The Sounds of Summer

This past weekend was Victoria Day up here in The Great White North. It’s a national holiday and the kick-off to Summer (in Canada, Summer gets a capital “S” – it’s that important to us).

Victoria Day is a Canadian statutory holiday celebrated on the Monday preceding May 25 in every province and territory. It honours Queen Victoria’s birthday. In Quebec this holiday is called “National Patriotes Day” (Journée nationale des patriotes).

From Statutory Holidays.com

www.pinterest.comThe Victoria Day weekend is commonly referred to as “May 2-4”; partly because Queen Victoria’s birthday was May 24th, but mostly because, as the kick-off to Summer, there is a lot of beer consumed on the weekend. As in “I’d like a case of 2-4, please.”

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I Am Canadian. Image courtesy of Google.ca

May 2-4 is the traditional weekend to open cabins and cottages. It’s the official kick-start to the Canadian camping season. It’s the weekend Canadians ready their yard for our 3-months of sun and high temperatures. We put in gardens. We rake up grass. We get out our patio furniture; dust off the BBQs and smokers; fix our decks; replace the boards on fences; mow the lawn and light up the bonfires. Not to mention fireworks – this is one of two holidays, the other being Canada Day, when it is legal to set off fireworks.

The Madhouse was no exception to the unwritten get-ready-for-summer bylaw that affects 90% of the population up here. We too were busy in the yard all weekend. What were we doing? We were building a shed. Yup, a great, big 10×14 Arrow Oakbrook storage shed.

It was a project and a half. Let me put it to you this way – it came with 192 nuts and bolts (that’s 192 sets of nuts and bolts) and 446 screws. Thank God for electric drills. Mike was a trooper. Not only was he the driving force behind getting it done he also tolerated my dizzy spells (I’m susceptible to heat/sun stroke) and Rian’s whining (she is a teenager and she breaks out in a rash if she gets too much sun – thank you, Irish ancestors).

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The Muppet Show’s lovable gofer, Scooter.

Alexi wasn’t too involved with the shed. He had all four of his wisdom teeth extracted on Thursday so he wasn’t feeling too hot. Despite bearing a striking resemblance to Marlon Brando in the Godfather (holy swollen cheeks, Batman) he still pitched in. He did some yard work; helped hold up wall panels while Mike and I screwed them in place; and acted as our gofer or as he put it, “I’m your Scooter.” (I’d love to post a picture of his puffy face, but he asked me not to, and I must respect his request. Trust me, it was both cute and hilarious.)

 

 

After two, long days of working in 25C+  (77F+) temperatures, we were worn out. I could not wait to go bed. All the windows were open allowing a beautiful breeze to flow the through the house. There’s nothing quite as nice as having a fresh breeze blow all that stale, winter air out of your home. But you know what else comes with the lovely breeze? The not-so-lovely noise.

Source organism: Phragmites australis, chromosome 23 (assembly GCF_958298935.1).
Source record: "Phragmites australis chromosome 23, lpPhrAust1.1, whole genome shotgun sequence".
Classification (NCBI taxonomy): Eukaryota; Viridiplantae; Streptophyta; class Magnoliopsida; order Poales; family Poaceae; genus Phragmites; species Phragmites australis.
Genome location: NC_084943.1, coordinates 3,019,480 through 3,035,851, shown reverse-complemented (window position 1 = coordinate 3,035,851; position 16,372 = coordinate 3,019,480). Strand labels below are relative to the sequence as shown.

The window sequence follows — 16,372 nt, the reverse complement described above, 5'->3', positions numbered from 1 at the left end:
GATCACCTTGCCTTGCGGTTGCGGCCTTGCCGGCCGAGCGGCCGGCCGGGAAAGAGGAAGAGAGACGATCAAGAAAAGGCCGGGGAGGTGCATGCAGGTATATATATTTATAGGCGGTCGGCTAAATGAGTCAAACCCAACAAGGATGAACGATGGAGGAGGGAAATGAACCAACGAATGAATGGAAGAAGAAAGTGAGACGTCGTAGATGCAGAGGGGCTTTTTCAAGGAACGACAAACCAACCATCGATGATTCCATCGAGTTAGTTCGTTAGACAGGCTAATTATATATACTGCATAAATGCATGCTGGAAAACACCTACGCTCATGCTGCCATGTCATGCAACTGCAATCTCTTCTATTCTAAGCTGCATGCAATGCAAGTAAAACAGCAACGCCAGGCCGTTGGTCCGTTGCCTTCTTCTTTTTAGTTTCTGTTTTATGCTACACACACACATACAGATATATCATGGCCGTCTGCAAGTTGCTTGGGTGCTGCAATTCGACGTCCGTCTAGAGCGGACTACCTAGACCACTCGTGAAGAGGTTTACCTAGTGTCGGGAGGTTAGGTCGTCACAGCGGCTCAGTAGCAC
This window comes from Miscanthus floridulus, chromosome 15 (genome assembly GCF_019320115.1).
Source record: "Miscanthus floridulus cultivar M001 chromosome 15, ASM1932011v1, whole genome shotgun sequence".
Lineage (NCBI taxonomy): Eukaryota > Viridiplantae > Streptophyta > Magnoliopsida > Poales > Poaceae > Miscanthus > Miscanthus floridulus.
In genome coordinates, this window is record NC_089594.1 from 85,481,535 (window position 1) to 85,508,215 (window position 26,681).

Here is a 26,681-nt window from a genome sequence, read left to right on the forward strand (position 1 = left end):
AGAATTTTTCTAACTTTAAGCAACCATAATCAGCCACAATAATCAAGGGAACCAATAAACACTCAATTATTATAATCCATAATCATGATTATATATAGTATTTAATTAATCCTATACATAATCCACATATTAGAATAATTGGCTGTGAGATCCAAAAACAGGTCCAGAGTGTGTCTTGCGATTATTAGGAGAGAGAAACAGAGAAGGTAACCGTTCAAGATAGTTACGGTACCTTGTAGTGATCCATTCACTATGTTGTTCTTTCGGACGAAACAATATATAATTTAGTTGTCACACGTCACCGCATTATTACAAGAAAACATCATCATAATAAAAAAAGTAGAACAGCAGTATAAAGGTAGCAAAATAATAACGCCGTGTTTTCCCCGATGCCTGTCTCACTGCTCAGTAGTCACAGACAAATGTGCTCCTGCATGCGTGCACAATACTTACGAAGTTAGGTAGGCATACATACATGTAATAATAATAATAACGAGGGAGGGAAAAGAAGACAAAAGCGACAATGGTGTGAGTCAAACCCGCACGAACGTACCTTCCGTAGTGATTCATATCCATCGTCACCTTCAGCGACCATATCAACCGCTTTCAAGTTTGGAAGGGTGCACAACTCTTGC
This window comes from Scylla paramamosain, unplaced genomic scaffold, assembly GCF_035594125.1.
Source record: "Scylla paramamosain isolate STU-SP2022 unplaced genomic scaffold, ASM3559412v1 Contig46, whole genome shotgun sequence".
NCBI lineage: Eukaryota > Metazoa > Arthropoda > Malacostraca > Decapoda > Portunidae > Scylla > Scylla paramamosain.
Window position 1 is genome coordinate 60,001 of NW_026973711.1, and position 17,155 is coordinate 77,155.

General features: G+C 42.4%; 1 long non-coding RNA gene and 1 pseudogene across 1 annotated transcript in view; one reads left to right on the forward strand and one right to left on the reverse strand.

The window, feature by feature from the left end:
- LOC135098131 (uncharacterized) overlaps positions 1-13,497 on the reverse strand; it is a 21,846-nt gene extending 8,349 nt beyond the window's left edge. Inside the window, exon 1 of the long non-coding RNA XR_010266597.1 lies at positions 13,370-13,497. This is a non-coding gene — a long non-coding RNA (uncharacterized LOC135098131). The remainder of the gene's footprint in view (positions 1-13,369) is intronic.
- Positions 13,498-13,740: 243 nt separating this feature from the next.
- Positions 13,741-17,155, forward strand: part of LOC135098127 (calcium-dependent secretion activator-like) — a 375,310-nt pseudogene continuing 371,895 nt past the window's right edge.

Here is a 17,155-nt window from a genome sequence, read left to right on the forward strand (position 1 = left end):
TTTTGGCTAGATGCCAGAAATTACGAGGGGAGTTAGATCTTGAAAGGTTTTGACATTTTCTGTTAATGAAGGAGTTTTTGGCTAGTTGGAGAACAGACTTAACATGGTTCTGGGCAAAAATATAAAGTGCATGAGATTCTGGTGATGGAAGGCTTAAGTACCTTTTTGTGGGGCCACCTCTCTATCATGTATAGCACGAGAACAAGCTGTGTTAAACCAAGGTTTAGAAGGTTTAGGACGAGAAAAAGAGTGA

We’ve lived here, “in town” (“town” has a population of about 35 000, which is a small city by Canadian standards) as we call it, for 16 years. I lived in the country for 10 years before that and spent a great deal of my childhood on the family farm where my mother grew up. When we lived out in the country our windows were open all the time in the spring and summer (except when they were spreading manure, we shut up the house super quick at the first waft of “Eau de Poo”).  I would fall asleep to the sounds of cattle lowing in the barn, grain elevators, tractors and combines in the fields, crickets, birds, and the occasional car driving by. It was heaven.

Do you know what I hear at night here in town? Cars driving by on any of the two dozen streets within earshot of my home; sirens; neighbours in their pools and hot tubs till all hours of the night; car alarms; people screaming; central air units humming; Guitar Hero blaring from a basement window; dogs barking; the occasional train; and last night – fireworks. And in the daytime it’s non-stop lawn mowers; kids screaming (that I can handle because kids need to play); even more traffic; buzz saws; power drills; hammering; the neighbour’s pool pump; the birds (which I enjoy) and once a week the banging of the garbage truck stopping at hundreds of houses. Basically a cacophony of sound.

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It’s like an audio assault on my senses. I become overwhelmed by the onslaught of sound. I cannot rest. My brain will not shut off. I lie in bed trying to decern which neighbour is having a party. Is the ambulance heading out or bringing some poor soul to the emergency room? Or is there a fire nearby? Is that our car alarm or someone else’s? Should I get up and check the yard just in case there’s a problem?

Last night I got out of bed, went out to the living room and closed all the windows just so I could I try to sleep. I’m not sure if what I’m experiencing is ADHD or anxiety. Or if it’s related to the hypervigilance associated with PTSD. Maybe it’s all three. What I know for sure is that, even after 16 years in town, I still haven’t adjusted to the sheer volume of city life. I still feel vulnerable surrounded by that much noise.

I’m not sure if the noise affects the kids in the same way. After all, they grew up here. I have noticed they don’t like their windows open either maybe they don’t like the noise either. I’ll have to ask.